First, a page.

If you buy handmade or other branded ethical and sustainable clothing you will know that it isn't the cheapest option out there. To me, buying ethically is more about buying less, better quality clothing that cares about people and the planet and less about making sure my kids have the latest fashions and trends. Buying less means that you might spend the same amount but have fewer items in your wardrobe.
A study earlier this year predicted that when Britons spring cleaned their wardrobes they would send 235 million items of clothing to landfill. I can’t even begin to imagine what that amount of clothing looks like!
In this blog post I look at various ways you can make sure that your handmade clothing gets a new lease of life after your child has outgrown it - and make sure that your handmade clothing isn’t one of the 235 million items heading for landfill this year.
1. Pass It On
The obvious thing to do is to pass all your outgrown clothes down to younger siblings or friends children. If you have friends with children of all different ages it could mean that clothes go round and round until they literally fall apart.
I can fondly recall the suitcase under my mums bed that contained the clothes handed down to us from cousins and friends. There were all sorts of lovely things that used to come out of that box - skirts and blouses that my Mum would never have bought for us but that friends used to give to us were stored carefully and brought out when me, or my sisters, had a growth spurt. It seemed like a treasure chest of exceitment when I was small and I think the mustard blouse and black skirt from the suitcase was a favourite outfit when I was 9!
Carrying on that tradition, I have a big box of outgrown clothes in a wardrobe and when a new season arrives, I bring out the box and find the 'new' clothes for my children. Whatever I don't use is passed on to my sisters and they pass them on to friends or cousins. All the baby clothes we have use have been passed from my children to my nieces and back again as either me or my sisters had a new baby. I think they went through 4 babies before we decided they were probably past it and we should buy new!
2. Sell Them Online
We have all heard the saying “buy cheap, buy twice” right? Well that is especially true of fast fashion and cheap clothing. In my experience, better quality clothes last longer and hold their value. In practical term this means that they and be passed on and resold several times - and in some cases can become quite sought after.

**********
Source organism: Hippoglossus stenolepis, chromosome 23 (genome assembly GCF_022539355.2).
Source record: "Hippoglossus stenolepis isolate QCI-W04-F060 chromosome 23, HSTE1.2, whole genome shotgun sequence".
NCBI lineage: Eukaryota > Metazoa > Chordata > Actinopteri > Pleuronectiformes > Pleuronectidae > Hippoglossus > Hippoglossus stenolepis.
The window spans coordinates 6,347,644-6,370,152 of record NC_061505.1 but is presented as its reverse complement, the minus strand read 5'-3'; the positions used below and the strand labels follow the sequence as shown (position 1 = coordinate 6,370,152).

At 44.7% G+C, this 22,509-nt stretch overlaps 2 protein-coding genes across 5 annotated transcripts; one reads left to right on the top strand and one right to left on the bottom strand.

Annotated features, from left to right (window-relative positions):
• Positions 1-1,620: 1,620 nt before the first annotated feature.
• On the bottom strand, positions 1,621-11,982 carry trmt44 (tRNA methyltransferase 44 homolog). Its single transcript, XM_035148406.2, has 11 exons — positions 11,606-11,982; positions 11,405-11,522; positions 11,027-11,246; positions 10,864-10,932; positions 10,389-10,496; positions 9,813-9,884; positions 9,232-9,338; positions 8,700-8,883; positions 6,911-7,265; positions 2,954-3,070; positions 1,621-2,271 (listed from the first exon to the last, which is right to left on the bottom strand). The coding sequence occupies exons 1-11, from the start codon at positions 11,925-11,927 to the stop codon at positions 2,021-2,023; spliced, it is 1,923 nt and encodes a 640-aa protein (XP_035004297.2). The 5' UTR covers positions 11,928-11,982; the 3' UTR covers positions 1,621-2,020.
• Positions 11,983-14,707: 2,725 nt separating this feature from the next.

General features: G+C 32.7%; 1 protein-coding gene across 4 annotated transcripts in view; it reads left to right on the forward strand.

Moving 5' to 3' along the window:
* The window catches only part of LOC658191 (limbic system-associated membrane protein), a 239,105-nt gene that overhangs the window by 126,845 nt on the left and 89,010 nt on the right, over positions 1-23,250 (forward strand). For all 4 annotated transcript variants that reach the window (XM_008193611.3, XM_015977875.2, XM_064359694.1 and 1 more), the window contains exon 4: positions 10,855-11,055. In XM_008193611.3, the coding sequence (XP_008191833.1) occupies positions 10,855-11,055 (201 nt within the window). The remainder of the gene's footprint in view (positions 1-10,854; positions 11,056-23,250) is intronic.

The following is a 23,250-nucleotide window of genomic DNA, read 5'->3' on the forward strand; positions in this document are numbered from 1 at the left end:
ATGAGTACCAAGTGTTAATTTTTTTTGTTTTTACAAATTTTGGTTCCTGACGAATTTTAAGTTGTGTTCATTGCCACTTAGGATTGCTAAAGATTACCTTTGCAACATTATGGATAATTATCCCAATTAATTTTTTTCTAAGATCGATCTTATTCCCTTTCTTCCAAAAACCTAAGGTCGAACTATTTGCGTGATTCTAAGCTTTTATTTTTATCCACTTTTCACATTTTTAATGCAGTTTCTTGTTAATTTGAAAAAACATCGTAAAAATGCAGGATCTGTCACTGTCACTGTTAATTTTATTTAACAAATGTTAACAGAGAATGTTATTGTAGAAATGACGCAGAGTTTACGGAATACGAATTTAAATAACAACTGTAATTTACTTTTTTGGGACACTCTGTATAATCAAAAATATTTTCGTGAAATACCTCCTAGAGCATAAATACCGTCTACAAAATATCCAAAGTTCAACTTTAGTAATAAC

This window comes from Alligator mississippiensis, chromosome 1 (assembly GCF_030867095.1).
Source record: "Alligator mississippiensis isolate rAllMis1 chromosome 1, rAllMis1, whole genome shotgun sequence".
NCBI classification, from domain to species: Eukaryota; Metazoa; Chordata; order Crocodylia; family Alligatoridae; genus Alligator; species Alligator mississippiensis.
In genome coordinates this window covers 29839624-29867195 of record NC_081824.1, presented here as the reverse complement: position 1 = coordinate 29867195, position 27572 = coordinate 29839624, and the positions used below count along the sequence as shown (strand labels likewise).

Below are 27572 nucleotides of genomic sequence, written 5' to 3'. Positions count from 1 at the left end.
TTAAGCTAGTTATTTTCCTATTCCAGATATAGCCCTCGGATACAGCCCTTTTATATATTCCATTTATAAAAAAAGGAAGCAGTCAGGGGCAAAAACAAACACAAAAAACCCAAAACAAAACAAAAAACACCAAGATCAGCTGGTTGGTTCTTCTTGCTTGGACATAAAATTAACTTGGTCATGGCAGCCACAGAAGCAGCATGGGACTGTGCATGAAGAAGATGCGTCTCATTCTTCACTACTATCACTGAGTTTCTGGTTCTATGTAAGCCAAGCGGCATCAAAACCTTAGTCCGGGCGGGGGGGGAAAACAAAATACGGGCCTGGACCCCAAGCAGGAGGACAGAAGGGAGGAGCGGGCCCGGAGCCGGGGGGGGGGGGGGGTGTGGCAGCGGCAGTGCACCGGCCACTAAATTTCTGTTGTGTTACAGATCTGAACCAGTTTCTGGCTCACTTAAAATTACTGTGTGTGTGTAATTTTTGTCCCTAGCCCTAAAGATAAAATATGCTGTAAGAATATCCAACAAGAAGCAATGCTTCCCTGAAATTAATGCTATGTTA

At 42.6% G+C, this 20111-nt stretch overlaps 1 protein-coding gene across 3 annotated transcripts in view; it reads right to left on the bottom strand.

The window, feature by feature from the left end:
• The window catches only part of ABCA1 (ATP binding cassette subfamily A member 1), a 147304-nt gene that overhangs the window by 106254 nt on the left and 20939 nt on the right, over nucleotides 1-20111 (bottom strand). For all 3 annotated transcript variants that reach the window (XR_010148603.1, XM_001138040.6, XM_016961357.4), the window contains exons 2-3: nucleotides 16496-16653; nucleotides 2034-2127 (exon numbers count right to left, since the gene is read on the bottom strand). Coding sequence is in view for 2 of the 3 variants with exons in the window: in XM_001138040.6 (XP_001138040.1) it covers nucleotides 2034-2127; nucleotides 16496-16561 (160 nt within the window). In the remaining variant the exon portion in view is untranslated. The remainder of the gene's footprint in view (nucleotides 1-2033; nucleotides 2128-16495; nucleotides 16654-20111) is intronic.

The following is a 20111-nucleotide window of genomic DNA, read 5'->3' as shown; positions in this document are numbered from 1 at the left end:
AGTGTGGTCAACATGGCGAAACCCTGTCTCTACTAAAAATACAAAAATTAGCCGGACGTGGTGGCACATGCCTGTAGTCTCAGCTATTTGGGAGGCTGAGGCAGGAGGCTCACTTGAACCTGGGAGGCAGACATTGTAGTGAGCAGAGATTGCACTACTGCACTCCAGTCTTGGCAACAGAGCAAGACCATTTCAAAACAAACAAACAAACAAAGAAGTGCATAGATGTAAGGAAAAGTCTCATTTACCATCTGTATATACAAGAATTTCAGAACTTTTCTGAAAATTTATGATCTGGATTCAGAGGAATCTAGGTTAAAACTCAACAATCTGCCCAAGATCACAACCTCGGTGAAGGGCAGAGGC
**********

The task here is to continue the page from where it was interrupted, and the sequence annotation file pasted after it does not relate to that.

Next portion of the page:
I promote buying better quality, ethical and sustainable clothing - not only is is better for the planet but it can also be better for your wallet too. Quality clothes - especially handmade clothes- can really hold their resale value.
One of the best thing about buying quality handmade clothes is that they have a really good resale value. sought after in dedicated Facebook groups. Check first if that maker you bought from has a dedicated selling page. You can sell all preloved Tutti Frutti Clothing things in the Tutti Frutti Clothing Members Club. You can also sell them in numerous Facebook groups. I have listed a few of my favourite, most active groups:
- Handmade Clothes Resales - a place to buy and sell some gorgeous handmade clothes from smaller sellers and numerous 'work at home mums'
- Preloved WAHM Goods - one of the bigger and more active groups. A great place to buy a whole range of reasonably priced, beautiful handmade kids clothes!
- New WAHM Goods - in case you buy something and can’t return it! Sell on new goods here
If you do buy and sell via a facebook group please do remember when buying from Facebook groups to always use PayPal and pay using the Goods and Services.
Along with Facebook there are numerous other online selling site - ebay, gumtree, preloved.co.uk to name a few. If you have a search you will find loads of great handmade and quality ethical clothing for bargain prices!
3. NCT Nearly New Sales and Mum2Mum markets
When my eldest was a baby I loved going to our local NCT nearly new sale. I think it was probably the highlight of my year. Twice a year I got to go out alone to shop for new clothes, toys and other bargainous baby things I never knew I needed. As I have grown into motherhood and as my children have grown I realise there is a lots of stuff that is really not necessary when you have a baby. But - NCT and Mum2Mum markets are great places to resell lots of your childrens toys, clothes, books and travel equipment. You can often find some great bargains if you get there early and search hard enough!
4. Take them to a Charity Shop
For anything that you can’t or don’t want to pass on or resell, why not take it to a charity shop? I must admit, I do love going round charity shops. So many bargains to be found and they can be a great way to buy clothes, toys and other household items in an environmentally friendly way.
Charity shops can resell your unwanted clothes with proceeds going to a good cause or, if they can’t resell them they can recycle them. Find out more about what happens to your clothing once you donate it on the Charity Retail website.
5. Specialist Family and Baby Charities
There are numerous charities scattered around the UK that distribute baby and children’s clothing and equipment to families experiencing hardship or in need. It really does depend on the area you live but if you want to use a Baby Bank or similar why not ask your Health Visitor for information or visit http://www.stripeystork.org.uk/babybanks/
You can donate clothing, nappies, moses baskets and lots of other baby items and they will all be put to such good use. We will be donating our double buggy and other baby equiptment to our local baby bank as soon as we don't need them any more. It is a great way to help local families out.